Everyone grabbed a hat or a toy or book and posed, "Merry Christmas!"
I got smarter about music and brought bells to the next groups. You can't be too moody if you have a bell to ring.
But the most fun of all was guessing the voices of the old "crooners" singing the traditional songs. I was amazed at how quickly all my groups could recognize the voices of Burl Ives, Pat Boone, Gene Autry, Frank and Bing...
The Toy Book
This was the heaviest thing I lugged from group to group, but the photographs and history of these old favorites made the book a hit. So many old toys, that I don't own, came to mind.
Picking our Favorites
After everyone had a chance to talk about their favorite toys or stories as children we were reminded of the gifts that cost no money.
We remembered the gifts we made as children and the homemade gifts we've received over the years. We brainstormed gifts that cost nothing. SNOW! We all decided that the surprise of a WHITE CHRISTMAS would be the best gift! At least for those of us living in Texas.
So snow became the theme for the second week. Again the thought was simple, but wonderful stories were shared about sledding and ice skating, snowmen and even the chore of shoveling!
We obviously had no real snow to play with, but we created some of our own oddball games with a snowball head ornament. He was just right for tossing and we created a very silly game passing him with candy canes.
The Theme Goes to the Shelter
After spending a couple weeks hearing stories about Christmas from 65 to 90 years ago, it was fun to get a different perspective!
The kids at the Women's Shelter were from age 2 to about 11. They were wound up with holiday energy the day I arrived. It was a balmy day, so I took them outside to run and play... and wear them out, first.
Then we gathered on the quilt for games and stories, but they were still giddy and hyper. After a while, I pulled out the crayons and paper and we headed for the table. I watched their little bodies relax as they went to work creating snowmen and Christmas trees. No glitter, no pipe cleaners, just paper and crayons. Like I'd done with my first Senior Group, I played music softly and then enjoyed chatting with them as they drew.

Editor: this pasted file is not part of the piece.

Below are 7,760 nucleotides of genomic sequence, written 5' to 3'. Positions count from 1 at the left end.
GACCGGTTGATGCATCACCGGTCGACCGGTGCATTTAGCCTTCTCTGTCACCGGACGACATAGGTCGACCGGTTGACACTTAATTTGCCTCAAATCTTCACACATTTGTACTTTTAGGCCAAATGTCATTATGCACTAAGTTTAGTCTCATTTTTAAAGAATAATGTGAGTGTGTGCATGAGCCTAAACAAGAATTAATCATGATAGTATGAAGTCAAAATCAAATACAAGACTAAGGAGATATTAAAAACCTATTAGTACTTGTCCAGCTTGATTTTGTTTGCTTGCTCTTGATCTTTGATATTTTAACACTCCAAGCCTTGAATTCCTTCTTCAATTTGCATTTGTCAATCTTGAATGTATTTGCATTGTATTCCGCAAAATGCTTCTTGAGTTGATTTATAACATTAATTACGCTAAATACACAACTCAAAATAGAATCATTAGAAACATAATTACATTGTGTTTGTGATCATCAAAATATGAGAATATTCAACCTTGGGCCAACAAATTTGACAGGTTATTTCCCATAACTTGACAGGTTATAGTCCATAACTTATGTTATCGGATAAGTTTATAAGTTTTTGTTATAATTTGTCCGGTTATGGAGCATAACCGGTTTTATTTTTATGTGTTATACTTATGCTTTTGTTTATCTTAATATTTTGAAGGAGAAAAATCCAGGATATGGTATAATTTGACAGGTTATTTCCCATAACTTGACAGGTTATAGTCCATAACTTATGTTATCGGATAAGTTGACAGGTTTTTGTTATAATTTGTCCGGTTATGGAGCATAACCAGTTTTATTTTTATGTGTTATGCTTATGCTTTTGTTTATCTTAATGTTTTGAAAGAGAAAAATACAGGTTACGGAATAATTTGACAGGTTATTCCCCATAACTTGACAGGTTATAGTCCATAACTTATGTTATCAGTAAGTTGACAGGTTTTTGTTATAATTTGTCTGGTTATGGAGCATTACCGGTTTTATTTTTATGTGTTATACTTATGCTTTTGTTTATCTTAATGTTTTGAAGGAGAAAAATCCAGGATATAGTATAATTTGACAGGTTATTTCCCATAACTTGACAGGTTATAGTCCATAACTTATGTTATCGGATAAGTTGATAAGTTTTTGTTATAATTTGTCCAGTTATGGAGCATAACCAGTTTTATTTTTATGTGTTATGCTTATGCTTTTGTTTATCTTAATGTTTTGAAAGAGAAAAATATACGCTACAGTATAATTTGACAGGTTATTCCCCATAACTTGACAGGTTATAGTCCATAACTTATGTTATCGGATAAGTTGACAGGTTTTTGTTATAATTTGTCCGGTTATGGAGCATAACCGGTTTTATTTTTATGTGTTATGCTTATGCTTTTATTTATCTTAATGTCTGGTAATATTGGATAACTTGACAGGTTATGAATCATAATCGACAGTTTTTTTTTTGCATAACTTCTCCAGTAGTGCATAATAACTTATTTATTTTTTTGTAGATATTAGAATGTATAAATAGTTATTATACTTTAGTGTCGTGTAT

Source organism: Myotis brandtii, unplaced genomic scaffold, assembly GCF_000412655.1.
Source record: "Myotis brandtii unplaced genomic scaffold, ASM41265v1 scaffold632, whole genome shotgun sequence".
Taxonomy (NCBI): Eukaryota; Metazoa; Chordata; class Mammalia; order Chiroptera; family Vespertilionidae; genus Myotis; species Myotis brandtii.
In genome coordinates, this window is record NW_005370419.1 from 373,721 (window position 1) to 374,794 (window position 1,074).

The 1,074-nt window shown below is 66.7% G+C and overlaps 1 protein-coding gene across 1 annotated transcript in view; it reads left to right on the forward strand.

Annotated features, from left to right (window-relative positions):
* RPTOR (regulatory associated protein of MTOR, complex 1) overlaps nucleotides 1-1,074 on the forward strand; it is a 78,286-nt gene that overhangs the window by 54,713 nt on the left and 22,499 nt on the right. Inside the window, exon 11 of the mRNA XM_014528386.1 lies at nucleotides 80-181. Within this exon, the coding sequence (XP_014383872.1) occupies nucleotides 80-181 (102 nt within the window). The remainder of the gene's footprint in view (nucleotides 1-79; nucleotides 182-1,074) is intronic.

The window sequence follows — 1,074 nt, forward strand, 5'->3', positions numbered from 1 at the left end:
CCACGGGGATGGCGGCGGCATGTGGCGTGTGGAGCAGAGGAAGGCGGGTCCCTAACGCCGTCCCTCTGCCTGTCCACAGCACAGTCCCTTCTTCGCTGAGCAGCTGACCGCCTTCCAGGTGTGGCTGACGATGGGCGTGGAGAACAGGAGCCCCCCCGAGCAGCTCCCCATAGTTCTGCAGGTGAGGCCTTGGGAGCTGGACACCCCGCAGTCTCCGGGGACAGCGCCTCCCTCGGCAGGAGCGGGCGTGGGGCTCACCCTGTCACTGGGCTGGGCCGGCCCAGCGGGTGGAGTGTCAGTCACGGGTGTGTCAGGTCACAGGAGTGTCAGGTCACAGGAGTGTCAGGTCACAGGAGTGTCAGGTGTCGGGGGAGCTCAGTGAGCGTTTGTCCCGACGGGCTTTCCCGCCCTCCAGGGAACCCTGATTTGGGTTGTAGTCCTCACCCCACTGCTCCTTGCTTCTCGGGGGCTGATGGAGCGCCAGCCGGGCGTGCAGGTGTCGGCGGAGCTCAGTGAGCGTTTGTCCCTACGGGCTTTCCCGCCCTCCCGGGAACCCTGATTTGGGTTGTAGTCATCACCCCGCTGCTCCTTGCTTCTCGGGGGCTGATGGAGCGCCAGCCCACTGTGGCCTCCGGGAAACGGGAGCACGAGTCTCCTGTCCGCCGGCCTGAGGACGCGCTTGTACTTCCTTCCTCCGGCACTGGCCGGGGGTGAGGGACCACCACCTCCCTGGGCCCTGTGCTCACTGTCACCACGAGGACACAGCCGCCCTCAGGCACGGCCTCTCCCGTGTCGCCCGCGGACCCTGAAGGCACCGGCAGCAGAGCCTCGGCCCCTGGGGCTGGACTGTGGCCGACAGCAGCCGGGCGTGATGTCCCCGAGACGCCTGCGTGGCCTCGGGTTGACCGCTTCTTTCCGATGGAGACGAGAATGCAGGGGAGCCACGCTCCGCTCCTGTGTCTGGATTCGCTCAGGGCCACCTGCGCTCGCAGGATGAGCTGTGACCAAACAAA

Card Gifts from the Seniors
Before the kids headed off to dinner, I laid the cards in the middle of the quilt and let them take turns picking one. These children who couldn't sit still before, were suddenly staring into their cards. And then came the questions. "Who made mine?" "What do the words say?"
I had worried that the kids might not care about these simple cards with candy canes attached. But they surprised me with their appreciation. They were curious that these "grandparents" who made gifts for them. "They don't even know us!"
A Surprise For Pickles
The children lined up to head for the dining room, with their special cards. A few carried an extra card for a sibling or another child who hadn't come to our gathering.
After the kids left the room, one little boy came running back in with his Christmas tree picture. "I want to give my picture to Pickles!" He grinned. The puppet climbed out of his sleeping bag and happily took his gift! to edit.
What Did I Learn?
It was another Re-Learn for me. Simple is Better. We all know it, but I just need a reminder now and then.
For 20+ years children have called it the Magic Quilt. They've danced and pretended all over these colorful squares. I've dragged it to schools, shelters and studios where children have climbed on top to hear Magic Quilt Stories and to act them out.